1. Take a man that is never so worldly and unmerciful, that gives not to the poor any considerable part of his estate, nor doth nothing worth the mentioning for the Church, and yet this man will consent that another shall be as bountiful and charitable as he will: when you can hardly screw a groat out of his purse, he will be content if another will give an hundred. And he will commend the liberal, and speak well of them, when he will not imitate them. And why is this? why it costeth him nothing for another to be liberal; and therefore he can advise it, or consent to it without self-denial: but self is against it when he should do it himself.
  1. Take the most selfish unsanctified man, that cannot love an enemy, nor forgive a debt, or a wrong, and he will yet commend it in another, and advise them to it, and speak well of those that will do so by him: And why is this? why it costeth him nothing to have another man love an enemy, or forgive a debt or wrong; but he cannot himself do it without self-denial.
  1. Those men that love not to be touched themselves by the Ministers application, can yet endure well enough that others be dealt as sharply with as may be; And they are glad to hear any sharply reproved whose sins they do dislike. The Covetous man loves to hear us reprove the drunkard, and the drunkard is content to have the Covetous reprehended: Erroneous professors, dividers and hypocrites do hate the Minister that reprehendeth their own sin, and can scarce endure to hear him, but say, he is bitter, or a persecutor, or raileth at the godly (alas that wickedness should have so impudent a plea!) But they can freely give us leave to deal as plainly as we will with the openly profane: scarce any sect can endure you to speak against their own mistakes: but you may speak as freely against the contrary minded as you please. How easily can Papists endure one to speak against Protestants? or Anabaptists endure one to speak against Infant-baptism? And the openly profane can well enough endure to have Sects, and Schismatic, and Heretics reproved: And why is all this, but from the Dominion of self, and the scarcity of self-denial in the world? To have another rebuked, toucheth not Self, and therefore may be born.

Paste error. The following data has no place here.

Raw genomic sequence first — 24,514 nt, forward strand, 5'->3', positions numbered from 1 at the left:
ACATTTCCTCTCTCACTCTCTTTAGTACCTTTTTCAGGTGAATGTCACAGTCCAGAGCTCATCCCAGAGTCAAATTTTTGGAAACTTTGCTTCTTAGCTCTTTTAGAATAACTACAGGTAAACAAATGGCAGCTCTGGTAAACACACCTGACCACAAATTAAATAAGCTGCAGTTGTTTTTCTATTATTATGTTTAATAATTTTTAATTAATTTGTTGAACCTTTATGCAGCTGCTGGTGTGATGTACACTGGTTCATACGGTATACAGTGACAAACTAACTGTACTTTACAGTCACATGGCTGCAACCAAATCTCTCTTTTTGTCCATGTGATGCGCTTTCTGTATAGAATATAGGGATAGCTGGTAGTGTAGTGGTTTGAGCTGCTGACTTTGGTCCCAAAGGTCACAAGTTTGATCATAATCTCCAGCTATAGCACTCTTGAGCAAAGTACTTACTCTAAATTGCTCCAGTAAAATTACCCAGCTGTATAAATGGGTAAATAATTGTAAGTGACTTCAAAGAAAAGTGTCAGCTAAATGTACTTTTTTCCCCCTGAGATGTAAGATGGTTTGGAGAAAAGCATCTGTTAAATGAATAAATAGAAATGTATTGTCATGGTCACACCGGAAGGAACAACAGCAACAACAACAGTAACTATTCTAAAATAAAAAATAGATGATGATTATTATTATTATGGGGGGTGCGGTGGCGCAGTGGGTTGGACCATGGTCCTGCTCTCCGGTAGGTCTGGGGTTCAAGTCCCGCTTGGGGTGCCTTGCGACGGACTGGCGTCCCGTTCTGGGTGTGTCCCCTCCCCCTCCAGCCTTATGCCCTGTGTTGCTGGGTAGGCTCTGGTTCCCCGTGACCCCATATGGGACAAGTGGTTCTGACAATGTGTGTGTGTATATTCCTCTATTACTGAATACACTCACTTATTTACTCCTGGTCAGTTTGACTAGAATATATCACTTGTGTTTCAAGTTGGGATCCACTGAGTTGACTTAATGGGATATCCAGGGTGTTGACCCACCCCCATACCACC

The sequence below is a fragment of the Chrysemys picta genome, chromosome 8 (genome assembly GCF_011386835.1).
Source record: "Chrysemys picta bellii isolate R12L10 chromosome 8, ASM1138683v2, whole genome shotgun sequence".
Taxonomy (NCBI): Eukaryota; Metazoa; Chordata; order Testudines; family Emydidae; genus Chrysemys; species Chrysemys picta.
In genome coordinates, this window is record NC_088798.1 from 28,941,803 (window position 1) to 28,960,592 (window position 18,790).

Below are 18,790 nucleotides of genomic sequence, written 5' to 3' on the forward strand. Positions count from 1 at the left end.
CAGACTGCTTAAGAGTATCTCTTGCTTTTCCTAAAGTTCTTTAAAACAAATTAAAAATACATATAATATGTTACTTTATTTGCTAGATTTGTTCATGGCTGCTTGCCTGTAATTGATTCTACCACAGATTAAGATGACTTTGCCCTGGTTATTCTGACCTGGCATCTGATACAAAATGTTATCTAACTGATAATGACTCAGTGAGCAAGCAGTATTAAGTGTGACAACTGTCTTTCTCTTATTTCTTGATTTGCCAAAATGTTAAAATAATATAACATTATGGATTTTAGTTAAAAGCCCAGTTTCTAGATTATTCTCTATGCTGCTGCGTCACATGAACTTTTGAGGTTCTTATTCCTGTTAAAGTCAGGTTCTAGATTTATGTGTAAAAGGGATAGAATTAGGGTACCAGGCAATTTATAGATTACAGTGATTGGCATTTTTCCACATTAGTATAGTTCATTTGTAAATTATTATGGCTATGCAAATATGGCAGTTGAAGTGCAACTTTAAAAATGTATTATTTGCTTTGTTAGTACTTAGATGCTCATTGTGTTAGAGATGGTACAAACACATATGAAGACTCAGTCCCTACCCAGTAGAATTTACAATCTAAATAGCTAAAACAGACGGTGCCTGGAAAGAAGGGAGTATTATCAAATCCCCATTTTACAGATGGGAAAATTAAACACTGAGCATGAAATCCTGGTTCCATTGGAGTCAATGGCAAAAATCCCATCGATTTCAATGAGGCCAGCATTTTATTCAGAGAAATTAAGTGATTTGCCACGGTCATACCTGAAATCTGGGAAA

The poor man loves to hear us preach against the Vices of the rich, and to reprehend the luxury of Gentlemen, and the cruelty of oppressors: The subject too often loves to hear the Rulers faults laid open: The Countryman loves to hear the Courtiers, the Ministers, but specially the Lawyers faults laid open: Here you may speak freely: but Self must be let alone, upon pain of their displeasure, and many a reproach.

  1. So also in case of personal close reproof: those that cannot endure it themselves, do think it the duty of others to endure it, and expect that others should submit to them; and if any will say, [Neighbour, I thank you for your plain and friendly dealing, and having so much compassion on my soul, as to help to save me from my sins: I confess I am a vile unworthy sinner; but by the grace of God I will do so no more: or if I be any more overtaken, I pray you tell me of it, and let me not alone in it.] I say if another should answer them thus and thank them for their reproof, they would think the better of him, and take it well. But yet they will not do so themselves: for it costeth Self nothing to have another submit and humble himself.

So those that are most backward to the admonishing of others, lest they lose their love, can like to have a Minister or another do it: For that doth not put them to deny themselves.